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There is no single thing corresponding to an identity.
But for any familiar situation, there is an interlinked set of relevant
A group of people who know each other, when met together, tend to gravitate
towards familiar roles and behaviours.
Any particular familiar setting
(physical place, surroundings, environment, conditions)
tends become associated with a set of behaviours, values, etc.
One tends to adopt a certain self-presentation within any familiar situation.
This is expected to be consistent with the values in that context.
Self-presentation can cover such things as:
Lack of a certain attribute can be as expressive as possession,
and people have different rules of interpretation of presentation,
partly based on stereotypes and commonalities.
- body language
- speech: vocabulary, language, accent, tone, quantity
- behaviour indicative of role and values
These are potentially identifying features, which are cues or clues
for other people to see the role and values held at that time.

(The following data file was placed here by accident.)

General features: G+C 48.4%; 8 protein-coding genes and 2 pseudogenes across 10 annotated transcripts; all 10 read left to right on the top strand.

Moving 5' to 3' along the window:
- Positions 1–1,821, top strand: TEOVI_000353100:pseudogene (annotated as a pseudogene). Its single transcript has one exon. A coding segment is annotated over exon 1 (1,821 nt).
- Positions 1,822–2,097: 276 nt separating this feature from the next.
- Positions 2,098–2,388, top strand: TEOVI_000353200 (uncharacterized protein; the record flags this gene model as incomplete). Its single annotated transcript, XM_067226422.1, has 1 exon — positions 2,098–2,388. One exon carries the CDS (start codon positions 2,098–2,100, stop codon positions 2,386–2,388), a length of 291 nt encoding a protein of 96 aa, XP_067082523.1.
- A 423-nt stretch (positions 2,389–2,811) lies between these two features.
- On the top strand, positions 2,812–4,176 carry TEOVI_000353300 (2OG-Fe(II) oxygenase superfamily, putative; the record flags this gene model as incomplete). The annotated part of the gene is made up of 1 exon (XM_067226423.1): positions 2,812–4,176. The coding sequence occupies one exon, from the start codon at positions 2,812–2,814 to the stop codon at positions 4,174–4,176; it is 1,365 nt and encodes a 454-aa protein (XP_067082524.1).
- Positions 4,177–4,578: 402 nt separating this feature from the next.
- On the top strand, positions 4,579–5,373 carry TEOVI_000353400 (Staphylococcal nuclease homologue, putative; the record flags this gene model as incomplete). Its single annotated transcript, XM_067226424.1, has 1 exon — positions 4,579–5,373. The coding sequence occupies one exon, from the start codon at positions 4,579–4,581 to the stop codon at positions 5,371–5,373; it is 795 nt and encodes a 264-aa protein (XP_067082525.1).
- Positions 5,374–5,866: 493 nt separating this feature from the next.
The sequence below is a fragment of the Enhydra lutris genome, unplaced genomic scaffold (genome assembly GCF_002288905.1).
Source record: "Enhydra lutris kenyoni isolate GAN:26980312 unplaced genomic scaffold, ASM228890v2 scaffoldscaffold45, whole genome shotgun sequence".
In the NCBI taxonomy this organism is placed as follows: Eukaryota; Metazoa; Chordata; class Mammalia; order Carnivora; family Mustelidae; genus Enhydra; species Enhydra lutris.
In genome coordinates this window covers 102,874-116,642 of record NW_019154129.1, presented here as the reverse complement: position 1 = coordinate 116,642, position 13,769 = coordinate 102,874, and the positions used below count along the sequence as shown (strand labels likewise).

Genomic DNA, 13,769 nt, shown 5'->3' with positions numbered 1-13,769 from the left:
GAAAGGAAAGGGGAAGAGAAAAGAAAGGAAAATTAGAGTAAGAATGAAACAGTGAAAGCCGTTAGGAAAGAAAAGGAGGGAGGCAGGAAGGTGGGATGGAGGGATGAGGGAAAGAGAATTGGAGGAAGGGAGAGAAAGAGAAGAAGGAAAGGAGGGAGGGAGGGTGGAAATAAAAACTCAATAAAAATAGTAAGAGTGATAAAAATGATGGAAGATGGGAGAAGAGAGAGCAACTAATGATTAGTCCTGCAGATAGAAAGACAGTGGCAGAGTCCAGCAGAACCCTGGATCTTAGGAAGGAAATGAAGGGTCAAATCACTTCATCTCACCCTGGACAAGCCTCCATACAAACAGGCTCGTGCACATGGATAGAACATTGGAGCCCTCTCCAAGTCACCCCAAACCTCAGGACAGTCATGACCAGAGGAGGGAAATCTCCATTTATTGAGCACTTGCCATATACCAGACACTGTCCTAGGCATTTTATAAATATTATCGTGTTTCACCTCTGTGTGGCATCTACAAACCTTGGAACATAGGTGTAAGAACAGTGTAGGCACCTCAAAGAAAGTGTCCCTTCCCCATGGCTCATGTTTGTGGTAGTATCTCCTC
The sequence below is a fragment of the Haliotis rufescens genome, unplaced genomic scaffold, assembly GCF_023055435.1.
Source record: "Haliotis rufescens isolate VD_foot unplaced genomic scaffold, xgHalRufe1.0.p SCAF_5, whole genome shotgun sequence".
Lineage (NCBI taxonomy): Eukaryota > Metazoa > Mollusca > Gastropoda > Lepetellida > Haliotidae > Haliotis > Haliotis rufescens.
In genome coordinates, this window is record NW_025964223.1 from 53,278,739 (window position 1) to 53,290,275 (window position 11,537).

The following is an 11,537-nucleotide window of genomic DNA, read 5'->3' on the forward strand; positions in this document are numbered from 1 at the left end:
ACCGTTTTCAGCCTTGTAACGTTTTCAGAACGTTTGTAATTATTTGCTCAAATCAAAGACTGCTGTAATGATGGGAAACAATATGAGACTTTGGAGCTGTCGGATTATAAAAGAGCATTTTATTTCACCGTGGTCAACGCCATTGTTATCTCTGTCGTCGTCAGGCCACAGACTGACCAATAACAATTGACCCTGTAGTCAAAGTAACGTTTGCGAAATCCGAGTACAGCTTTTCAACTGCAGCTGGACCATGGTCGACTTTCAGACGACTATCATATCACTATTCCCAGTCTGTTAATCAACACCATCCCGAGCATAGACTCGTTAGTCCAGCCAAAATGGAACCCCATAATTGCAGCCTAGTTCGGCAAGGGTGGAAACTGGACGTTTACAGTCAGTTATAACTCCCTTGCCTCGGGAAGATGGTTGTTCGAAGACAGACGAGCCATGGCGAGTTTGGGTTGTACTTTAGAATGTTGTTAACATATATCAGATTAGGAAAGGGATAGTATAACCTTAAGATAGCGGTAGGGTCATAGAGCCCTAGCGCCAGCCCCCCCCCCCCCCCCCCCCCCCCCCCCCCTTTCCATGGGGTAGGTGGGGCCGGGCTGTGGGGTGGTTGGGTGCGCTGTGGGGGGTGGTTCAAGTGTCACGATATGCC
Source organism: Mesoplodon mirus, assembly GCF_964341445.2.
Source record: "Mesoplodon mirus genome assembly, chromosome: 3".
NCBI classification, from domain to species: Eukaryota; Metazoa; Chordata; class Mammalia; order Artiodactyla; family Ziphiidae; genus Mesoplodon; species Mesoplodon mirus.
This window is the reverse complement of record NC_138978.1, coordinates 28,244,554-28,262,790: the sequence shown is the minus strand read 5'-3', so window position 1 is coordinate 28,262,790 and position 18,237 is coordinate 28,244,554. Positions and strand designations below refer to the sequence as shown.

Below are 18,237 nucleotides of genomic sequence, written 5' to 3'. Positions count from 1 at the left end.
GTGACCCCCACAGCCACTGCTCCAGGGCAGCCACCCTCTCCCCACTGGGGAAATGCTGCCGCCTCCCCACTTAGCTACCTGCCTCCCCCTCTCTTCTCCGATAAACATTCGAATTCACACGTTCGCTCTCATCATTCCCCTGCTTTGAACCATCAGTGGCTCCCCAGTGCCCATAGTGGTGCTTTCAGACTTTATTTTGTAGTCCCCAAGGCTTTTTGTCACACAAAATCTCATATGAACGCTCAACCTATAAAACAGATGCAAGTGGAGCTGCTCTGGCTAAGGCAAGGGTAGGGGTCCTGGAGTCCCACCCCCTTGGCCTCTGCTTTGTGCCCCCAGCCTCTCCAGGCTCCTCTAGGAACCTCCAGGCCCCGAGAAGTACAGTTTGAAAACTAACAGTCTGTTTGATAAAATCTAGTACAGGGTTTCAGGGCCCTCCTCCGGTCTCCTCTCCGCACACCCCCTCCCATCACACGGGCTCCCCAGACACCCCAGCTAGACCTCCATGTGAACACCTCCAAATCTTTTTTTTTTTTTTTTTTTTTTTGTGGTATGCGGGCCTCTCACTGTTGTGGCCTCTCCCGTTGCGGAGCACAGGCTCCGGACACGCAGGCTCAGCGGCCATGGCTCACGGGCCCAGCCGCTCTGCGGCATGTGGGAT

They may be part of self-perceived identity.
The presentation intention may not match the interpretation of
One person's presentation will depend on that person's
model of other people's presentation interpretation rules.
One's role tends to emerge out of interaction with a certain group of people
in a particular identity context.
It consists of rules of behaviour for any of the situations
habitually encountered when in that role.
However, one person's perceived role does not necessarily match
the role definition held by other people in that situation.
This will typically give rise to feedback and negotiation
until behaviour stabilises.
The giving of feedback is itself a behaviour that is subject to role rules.
In time, it can be said that a person "identifies with" a role in
- Behaviour in general
There may be behaviour norms for all people across sub-contexts of that